12. @ Sean

    Love to know where that poll was conducted. Sedgefield possibly? will be interesting to see if that is correct.

  13. @ Jay Blanc – got a source for that? My guess is that his comments regarding siding with the biggest party are more recent. Also harder to wriggle out of, given that he’s presented that position as the only ethical option in the (still remote looking) event of a hung parliament.

  14. Well im still thinking a Tory majorty of 20 – 40.

    Although I’ve never voted tory in my life, Im hoping for a stronger pound.

  15. Is it possible that some of the volatility in the Labour vote is caused by variations in recalled past vote. For instance when Labour are doing particularly badly people maybe embarrassed to admit that they voted for them last time whereas when they’re doing comparitively better people maybe more likely to “remember” voting for them. This would also explain why Angus Reid seems much less volatle.

    Does any of that makes sense? I can’t quite work out whether that should increase or decrease the volatility of the Labour vote.

  16. Paddy Power bookmakers have the odds for seats at the GE
    Cons to win 400-451 seats even money
    Labour to win 150-201 seats even money
    The odds for a Con win of more than 50 seats is 1-2 on ill be have a punt on this seems to be easy money Paddy Power is very accurate in its odds.But they may be wrong doubt it though.

  17. @ Jay – thanks. As I thought, that was an earlier “commitment”. He’s got himself in a bit of a bind :)

  18. David in France

    You write “Facts are facts.

    Angus Reids polling appears skewed.

    Here are the reasons for my saying that:

    Fact 1: Only 5 of the last 23 polls have the Conservatives more than +14.

    Fact 2: 4 of those 5 are Angus Reid. At +17.”

    David it’s about time you got the Facts correct.

    For your Fact 2 to be correct at the time you wrote it then based on Anthony’s table:-

    Fact 1 was: 8 of the last 26 polls have the Conservatives more than +14 (includes 2 ICM, 1 ComRes & 1 Ipsos-Mori)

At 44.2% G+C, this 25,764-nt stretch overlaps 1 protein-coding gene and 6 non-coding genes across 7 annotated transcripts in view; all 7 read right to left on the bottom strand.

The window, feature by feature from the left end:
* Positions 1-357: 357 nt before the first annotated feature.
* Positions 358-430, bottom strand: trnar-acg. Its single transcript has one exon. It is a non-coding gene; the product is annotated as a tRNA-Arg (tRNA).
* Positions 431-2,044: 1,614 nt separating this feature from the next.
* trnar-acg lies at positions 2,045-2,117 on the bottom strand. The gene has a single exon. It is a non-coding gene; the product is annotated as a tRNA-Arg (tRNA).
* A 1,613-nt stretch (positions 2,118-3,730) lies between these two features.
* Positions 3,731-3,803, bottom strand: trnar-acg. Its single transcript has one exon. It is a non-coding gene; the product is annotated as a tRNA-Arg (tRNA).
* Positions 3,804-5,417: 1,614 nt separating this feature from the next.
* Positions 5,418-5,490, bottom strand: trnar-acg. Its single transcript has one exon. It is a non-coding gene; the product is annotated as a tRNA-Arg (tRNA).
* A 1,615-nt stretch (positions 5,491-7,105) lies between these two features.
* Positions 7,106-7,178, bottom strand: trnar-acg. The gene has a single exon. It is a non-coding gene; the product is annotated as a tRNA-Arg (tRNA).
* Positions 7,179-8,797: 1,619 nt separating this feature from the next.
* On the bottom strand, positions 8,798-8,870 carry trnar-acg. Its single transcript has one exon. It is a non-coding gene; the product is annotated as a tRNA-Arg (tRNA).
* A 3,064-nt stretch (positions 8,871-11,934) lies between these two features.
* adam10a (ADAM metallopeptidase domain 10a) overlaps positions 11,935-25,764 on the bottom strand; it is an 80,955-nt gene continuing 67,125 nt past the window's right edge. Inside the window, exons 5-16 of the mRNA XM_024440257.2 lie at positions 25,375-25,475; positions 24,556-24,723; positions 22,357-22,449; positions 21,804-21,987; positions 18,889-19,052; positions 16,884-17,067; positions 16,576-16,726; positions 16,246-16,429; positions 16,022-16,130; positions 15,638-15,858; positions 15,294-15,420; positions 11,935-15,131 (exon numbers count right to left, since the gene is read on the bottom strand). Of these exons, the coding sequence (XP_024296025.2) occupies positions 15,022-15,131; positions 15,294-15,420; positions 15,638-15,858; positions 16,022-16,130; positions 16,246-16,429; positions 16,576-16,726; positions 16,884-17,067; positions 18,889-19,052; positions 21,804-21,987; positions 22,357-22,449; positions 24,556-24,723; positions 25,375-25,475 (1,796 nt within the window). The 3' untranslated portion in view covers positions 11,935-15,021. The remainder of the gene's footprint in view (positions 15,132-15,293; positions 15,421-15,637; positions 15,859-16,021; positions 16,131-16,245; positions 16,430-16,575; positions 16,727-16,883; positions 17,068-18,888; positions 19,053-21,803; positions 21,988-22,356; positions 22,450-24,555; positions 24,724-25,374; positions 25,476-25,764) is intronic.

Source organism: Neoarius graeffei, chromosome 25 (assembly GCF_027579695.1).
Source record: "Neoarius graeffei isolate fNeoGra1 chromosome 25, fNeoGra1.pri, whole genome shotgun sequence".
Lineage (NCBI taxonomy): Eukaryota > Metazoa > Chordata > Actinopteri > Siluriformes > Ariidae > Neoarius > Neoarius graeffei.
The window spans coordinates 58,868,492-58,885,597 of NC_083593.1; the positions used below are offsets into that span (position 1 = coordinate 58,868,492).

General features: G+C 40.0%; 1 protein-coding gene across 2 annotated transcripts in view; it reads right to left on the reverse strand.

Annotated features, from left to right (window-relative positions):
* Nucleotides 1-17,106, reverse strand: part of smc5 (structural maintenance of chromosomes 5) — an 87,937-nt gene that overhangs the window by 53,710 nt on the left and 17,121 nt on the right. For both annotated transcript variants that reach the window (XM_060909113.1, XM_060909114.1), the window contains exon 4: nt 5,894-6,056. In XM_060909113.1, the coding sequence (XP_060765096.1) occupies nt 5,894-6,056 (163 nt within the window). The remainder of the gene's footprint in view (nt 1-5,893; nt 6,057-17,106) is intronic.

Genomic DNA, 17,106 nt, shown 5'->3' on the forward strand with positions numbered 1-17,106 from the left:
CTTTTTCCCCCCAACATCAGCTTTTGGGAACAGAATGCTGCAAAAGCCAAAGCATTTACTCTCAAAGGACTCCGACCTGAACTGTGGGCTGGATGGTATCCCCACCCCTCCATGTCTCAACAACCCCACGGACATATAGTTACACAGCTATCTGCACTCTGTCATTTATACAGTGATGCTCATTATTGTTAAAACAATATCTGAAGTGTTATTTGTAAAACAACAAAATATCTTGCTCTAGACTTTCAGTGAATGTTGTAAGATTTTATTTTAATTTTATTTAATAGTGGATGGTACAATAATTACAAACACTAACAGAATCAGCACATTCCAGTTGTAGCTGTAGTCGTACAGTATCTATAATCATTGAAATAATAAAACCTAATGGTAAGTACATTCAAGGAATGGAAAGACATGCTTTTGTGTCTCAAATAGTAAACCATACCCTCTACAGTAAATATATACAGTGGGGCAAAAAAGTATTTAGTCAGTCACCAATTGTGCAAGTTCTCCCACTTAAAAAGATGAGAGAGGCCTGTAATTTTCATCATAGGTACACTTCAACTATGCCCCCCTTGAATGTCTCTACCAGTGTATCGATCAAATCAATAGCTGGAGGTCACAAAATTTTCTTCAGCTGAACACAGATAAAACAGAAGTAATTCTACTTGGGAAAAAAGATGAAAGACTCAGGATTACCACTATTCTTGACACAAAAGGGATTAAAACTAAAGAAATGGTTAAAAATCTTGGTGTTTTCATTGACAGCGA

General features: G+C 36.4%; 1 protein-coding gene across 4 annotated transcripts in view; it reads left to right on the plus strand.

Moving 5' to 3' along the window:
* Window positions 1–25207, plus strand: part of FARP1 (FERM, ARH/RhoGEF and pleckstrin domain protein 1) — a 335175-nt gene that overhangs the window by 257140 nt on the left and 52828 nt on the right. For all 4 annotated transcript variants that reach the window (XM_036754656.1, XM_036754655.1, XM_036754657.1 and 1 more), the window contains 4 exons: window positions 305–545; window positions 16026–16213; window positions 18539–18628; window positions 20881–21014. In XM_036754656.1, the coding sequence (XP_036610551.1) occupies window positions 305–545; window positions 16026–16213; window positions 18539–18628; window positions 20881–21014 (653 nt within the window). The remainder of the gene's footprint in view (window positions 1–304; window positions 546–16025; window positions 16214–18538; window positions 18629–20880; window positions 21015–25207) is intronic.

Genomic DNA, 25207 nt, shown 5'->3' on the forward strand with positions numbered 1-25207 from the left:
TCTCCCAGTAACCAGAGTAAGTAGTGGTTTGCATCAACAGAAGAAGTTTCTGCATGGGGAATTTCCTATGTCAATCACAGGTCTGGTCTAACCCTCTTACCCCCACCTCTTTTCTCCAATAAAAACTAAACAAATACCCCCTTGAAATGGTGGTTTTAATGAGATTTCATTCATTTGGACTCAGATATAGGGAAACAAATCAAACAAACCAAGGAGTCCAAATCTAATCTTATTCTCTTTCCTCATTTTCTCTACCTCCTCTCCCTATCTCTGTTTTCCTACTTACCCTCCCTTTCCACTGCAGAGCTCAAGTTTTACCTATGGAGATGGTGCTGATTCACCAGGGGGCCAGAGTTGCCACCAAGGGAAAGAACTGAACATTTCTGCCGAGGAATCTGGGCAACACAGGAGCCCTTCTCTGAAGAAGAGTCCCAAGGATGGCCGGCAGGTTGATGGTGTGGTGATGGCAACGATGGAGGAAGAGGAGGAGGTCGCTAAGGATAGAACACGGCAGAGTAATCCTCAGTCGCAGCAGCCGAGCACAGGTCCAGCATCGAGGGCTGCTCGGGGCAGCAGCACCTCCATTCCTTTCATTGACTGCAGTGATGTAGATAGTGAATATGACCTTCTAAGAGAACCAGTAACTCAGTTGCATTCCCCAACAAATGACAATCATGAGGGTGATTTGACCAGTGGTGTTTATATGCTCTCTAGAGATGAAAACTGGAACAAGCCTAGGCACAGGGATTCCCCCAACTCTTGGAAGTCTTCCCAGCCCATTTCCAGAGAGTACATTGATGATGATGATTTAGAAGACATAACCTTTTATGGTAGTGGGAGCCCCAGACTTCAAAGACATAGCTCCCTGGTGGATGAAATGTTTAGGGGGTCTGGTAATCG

It would be helpful if you did not use inaccurate and misleading statistics when trying to make your arguments in future.

  19. @James Ludlow

    No bind at all… Saying you would only go into coalition with the largest party, but that you would not go into coalition unless they commit to AV+ and Europe, are not mutually exclusive.

    If the Conservatives don’t get a functional majority, and refuse to accept those concessions, then the Liberal Democrats won’t go into coalition with them.

    And it’d cause a party revolt for the Conservatives if they accepted the Liberal Democrat conditions. And it’s cause a party revolt for the Liberal Democrats should they u-turn on their AV+ and Europe demands.

    As I said, minority government is more likely than forced Con/Lib marriage. The Liberal Democrats simply won’t tolerate the right wing of the Conservative’s, and the right wing of the Conservatives can’t tolerate the Liberal Democrats. Even if they tried to create a coalition, I couldn’t see it surviving.

  20. Sean Fear

    1->5% Nationalist : English/British? I had thought of that possibility, and it’s certainly a possibility when you look at the “others” figures. 5->2%. It may well be that increasing numbers of English people are seeing themselves as English Nationalists – obviously I have no problem with that.

    If the Brits (probably in England – “Nationalist” has specific connotations in Scotland and Wales) are increasingly seeing themselves as “nationalists” then that would be interesting. They are the 5th nation in the UK – and the one that will lose completely if any of the other nationalisms win.

  21. Thanks mike,i didn’t Know that, even so if you ask people who they would vote for in their seat both you and they would need to know who was standing.which we don’t in most seats and the voters certainly dont.If asked I’d say i was voting say ukip but i dont know if they’re standing.How valid is my voting intention in an opinion poll?

  22. Don’t the bookies say the worst polls for Labour are the most accurate?
    This company are now proving to be the most accurate and consistent as the others fall back into line after a few rogues

  23. Well, this is all very interesting, but I would point out to you all and to UK Polling, that a 4th force is in this election UK Independence Party and we intend to shake things up a lot. The Torys will be in for a shock and we draw support from Labour and the Lib-Dem vote also.
    What the established parties fail to to understand all of their core support is disillusioned with the way they are behaving and what has been done covertly. You get the answers you get in polling because you ask the wrong questions.
    Ask the right question and you might be surprised on the answer you get.
    Watch this space…!